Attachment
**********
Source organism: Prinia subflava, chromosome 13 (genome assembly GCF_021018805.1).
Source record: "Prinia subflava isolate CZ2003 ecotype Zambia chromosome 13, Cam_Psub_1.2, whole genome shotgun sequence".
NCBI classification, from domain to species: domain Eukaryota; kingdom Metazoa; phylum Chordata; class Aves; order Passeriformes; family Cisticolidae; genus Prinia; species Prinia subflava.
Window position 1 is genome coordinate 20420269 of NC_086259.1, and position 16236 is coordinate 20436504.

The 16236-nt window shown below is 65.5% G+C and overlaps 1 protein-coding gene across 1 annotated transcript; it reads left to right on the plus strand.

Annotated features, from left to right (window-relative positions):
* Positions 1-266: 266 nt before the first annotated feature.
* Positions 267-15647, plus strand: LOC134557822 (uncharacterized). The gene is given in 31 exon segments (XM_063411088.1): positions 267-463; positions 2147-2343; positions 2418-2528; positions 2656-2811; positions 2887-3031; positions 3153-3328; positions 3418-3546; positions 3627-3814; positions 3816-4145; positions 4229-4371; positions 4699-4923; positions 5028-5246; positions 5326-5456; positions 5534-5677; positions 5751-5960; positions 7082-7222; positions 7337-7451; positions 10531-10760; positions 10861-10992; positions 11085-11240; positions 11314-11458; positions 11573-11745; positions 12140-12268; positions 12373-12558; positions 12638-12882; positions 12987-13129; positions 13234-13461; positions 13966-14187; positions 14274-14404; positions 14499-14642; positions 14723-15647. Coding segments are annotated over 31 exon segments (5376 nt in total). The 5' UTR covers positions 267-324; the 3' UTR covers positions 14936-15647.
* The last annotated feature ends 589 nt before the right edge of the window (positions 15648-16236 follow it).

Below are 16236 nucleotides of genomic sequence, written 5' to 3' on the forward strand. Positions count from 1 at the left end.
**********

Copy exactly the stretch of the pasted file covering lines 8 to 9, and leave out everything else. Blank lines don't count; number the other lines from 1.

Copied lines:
* Positions 267-15647, plus strand: LOC134557822 (uncharacterized). The gene is given in 31 exon segments (XM_063411088.1): positions 267-463; positions 2147-2343; positions 2418-2528; positions 2656-2811; positions 2887-3031; positions 3153-3328; positions 3418-3546; positions 3627-3814; positions 3816-4145; positions 4229-4371; positions 4699-4923; positions 5028-5246; positions 5326-5456; positions 5534-5677; positions 5751-5960; positions 7082-7222; positions 7337-7451; positions 10531-10760; positions 10861-10992; positions 11085-11240; positions 11314-11458; positions 11573-11745; positions 12140-12268; positions 12373-12558; positions 12638-12882; positions 12987-13129; positions 13234-13461; positions 13966-14187; positions 14274-14404; positions 14499-14642; positions 14723-15647. Coding segments are annotated over 31 exon segments (5376 nt in total). The 5' UTR covers positions 267-324; the 3' UTR covers positions 14936-15647.
* The last annotated feature ends 589 nt before the right edge of the window (positions 15648-16236 follow it).